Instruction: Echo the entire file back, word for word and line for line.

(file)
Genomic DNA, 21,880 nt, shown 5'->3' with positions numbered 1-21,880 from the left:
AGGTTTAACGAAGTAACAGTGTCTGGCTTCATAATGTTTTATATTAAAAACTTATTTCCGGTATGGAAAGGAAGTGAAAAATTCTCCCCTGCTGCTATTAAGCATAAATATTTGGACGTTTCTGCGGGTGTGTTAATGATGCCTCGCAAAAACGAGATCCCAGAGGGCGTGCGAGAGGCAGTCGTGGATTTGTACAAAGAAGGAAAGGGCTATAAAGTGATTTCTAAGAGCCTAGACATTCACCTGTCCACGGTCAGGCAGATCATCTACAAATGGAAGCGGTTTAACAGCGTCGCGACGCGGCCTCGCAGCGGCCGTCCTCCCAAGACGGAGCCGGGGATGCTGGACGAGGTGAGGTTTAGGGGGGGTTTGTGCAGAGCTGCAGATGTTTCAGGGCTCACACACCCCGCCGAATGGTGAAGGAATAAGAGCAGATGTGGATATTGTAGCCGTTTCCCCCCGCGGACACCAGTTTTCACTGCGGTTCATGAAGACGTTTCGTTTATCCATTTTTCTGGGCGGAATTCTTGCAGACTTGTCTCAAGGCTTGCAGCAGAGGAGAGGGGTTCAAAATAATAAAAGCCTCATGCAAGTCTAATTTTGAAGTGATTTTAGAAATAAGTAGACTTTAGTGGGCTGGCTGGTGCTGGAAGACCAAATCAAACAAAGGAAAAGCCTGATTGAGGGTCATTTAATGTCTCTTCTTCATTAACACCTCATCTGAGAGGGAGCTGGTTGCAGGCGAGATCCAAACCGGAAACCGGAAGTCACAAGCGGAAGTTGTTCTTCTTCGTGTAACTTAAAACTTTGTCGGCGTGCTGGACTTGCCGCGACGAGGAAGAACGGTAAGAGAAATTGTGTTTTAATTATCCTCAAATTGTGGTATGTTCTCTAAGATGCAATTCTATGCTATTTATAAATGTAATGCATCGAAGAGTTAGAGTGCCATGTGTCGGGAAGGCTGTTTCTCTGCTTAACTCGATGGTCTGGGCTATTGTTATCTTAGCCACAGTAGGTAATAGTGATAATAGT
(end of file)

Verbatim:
Genomic DNA, 21,880 nt, shown 5'->3' with positions numbered 1-21,880 from the left:
AGGTTTAACGAAGTAACAGTGTCTGGCTTCATAATGTTTTATATTAAAAACTTATTTCCGGTATGGAAAGGAAGTGAAAAATTCTCCCCTGCTGCTATTAAGCATAAATATTTGGACGTTTCTGCGGGTGTGTTAATGATGCCTCGCAAAAACGAGATCCCAGAGGGCGTGCGAGAGGCAGTCGTGGATTTGTACAAAGAAGGAAAGGGCTATAAAGTGATTTCTAAGAGCCTAGACATTCACCTGTCCACGGTCAGGCAGATCATCTACAAATGGAAGCGGTTTAACAGCGTCGCGACGCGGCCTCGCAGCGGCCGTCCTCCCAAGACGGAGCCGGGGATGCTGGACGAGGTGAGGTTTAGGGGGGGTTTGTGCAGAGCTGCAGATGTTTCAGGGCTCACACACCCCGCCGAATGGTGAAGGAATAAGAGCAGATGTGGATATTGTAGCCGTTTCCCCCCGCGGACACCAGTTTTCACTGCGGTTCATGAAGACGTTTCGTTTATCCATTTTTCTGGGCGGAATTCTTGCAGACTTGTCTCAAGGCTTGCAGCAGAGGAGAGGGGTTCAAAATAATAAAAGCCTCATGCAAGTCTAATTTTGAAGTGATTTTAGAAATAAGTAGACTTTAGTGGGCTGGCTGGTGCTGGAAGACCAAATCAAACAAAGGAAAAGCCTGATTGAGGGTCATTTAATGTCTCTTCTTCATTAACACCTCATCTGAGAGGGAGCTGGTTGCAGGCGAGATCCAAACCGGAAACCGGAAGTCACAAGCGGAAGTTGTTCTTCTTCGTGTAACTTAAAACTTTGTCGGCGTGCTGGACTTGCCGCGACGAGGAAGAACGGTAAGAGAAATTGTGTTTTAATTATCCTCAAATTGTGGTATGTTCTCTAAGATGCAATTCTATGCTATTTATAAATGTAATGCATCGAAGAGTTAGAGTGCCATGTGTCGGGAAGGCTGTTTCTCTGCTTAACTCGATGGTCTGGGCTATTGTTATCTTAGCCACAGTAGGTAATAGTGATAATAGT